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In memory of India’s founding fathers(Book Review)

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Title: Understanding the Founding Fathers –An Enquiry into the Indian Republic’s Beginnings Author: Raj Mohan Gandhi; Publisher: Aleph Book Company;
If we go through the scenario of political leaders, we will see them standing under a dim light of peace. This situation best describes the leaders who are involved in promising country’s independence or giving a blue map of its future strategies.

No matter how many years surpass, the people, opposition or the critics will still go on counter questioning their motivations, capabilities and achievements. India’s founding fathers are just the illustration of these actions.

In the Indian context, these could entail the prospects that could have ensued if Vallabhbhai Patel had been free India’s first Prime Minister instead of Jawaharlal Nehru, or if Subhas Chandra Bose had stayed in India during World War and led the freedom struggle and/or independent India.

Then how about if BR Ambedkar had not left Nehru’s cabinet, or going back a bit, the leadership of a united India had been given to Mohammed Ali Jinnah?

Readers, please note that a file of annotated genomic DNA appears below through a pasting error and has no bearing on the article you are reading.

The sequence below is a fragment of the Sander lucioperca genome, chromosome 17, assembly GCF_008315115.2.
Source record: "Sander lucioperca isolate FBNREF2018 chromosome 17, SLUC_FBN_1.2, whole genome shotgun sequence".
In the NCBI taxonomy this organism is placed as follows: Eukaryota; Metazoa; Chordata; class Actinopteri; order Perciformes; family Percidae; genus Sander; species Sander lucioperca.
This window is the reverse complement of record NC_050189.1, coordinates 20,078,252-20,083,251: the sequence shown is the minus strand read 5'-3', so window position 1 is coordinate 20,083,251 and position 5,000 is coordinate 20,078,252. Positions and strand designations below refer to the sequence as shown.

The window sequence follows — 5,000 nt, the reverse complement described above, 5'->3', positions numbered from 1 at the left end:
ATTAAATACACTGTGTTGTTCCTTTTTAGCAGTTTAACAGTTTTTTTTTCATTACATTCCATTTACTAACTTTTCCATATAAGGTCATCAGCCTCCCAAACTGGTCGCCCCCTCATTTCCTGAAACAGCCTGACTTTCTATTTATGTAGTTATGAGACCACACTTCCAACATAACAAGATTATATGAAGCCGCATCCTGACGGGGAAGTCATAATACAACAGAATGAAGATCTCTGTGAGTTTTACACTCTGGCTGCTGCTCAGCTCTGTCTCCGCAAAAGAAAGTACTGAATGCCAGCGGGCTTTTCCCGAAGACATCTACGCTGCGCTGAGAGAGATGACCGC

But as author Raj Mohan Gandhi observes, “These questions may usually be dismissed as being purely hypothetical but a related question makes practical sense. Are our present-day discontents of recent origin or connected to the beginnings of the Indian republic? Were crucial mistakes made in the 1947-50 period?”

It is an attempt to answer these questions that led to this work whose small size does not reflect its weighty and reasoned erudition but he admits its aims were first more limited – “merely wanting to address sweeping criticisms of (Mahatma) Gandhi and Nehru levelled by two interesting men – a swami from Gujarat and a professor from America”, both of who he only came to know about in early 2015.

Swami Sachidanand of Gujarat blames Mahatma Gandhi, for weakening India by his espousal of ‘ahimsa’, leading to the ignominious defeat to the Chinese in 1962 , as well as the Hindu community, by failing to understanding “two things: the value of the sword, and the danger from Islam.

On the other, American ‘Marxist’ scholar Perry Anderson, in “The Indian Ideology” (2014), charges the Mahatma with being “anti-Muslim, that he forced Pakistan on an unwilling Jinnah, that he helped fashion a Hindu state where Muslims would remain subordinate, a state which had enslaved the people of Kashmir”, and prescribes Indians banish Gandhi, Nehru and Patel and others and “all they represent”.

With “the Swami and the Professor were in essence cancelling each other’s charges against Gandhi, a reply would merely require quoting each to the other” but the author, despite a part of him encouraging this response, holds the issue is greater – for there are many Hindus who believe or led to believe what the Swami thinks contentions, and likewise, many Muslims in both countries about the stand most lately expressed by Anderson, “and if facts and reasons could clarify a few minds, an effort to supply them might be worthwhile”.

He begins with his rebuttals of both Sachidanand and Anderson, by extensively citing their criticism and inferences and countering it through Mahatma’s recorded writings, statements and actions – and simple logic.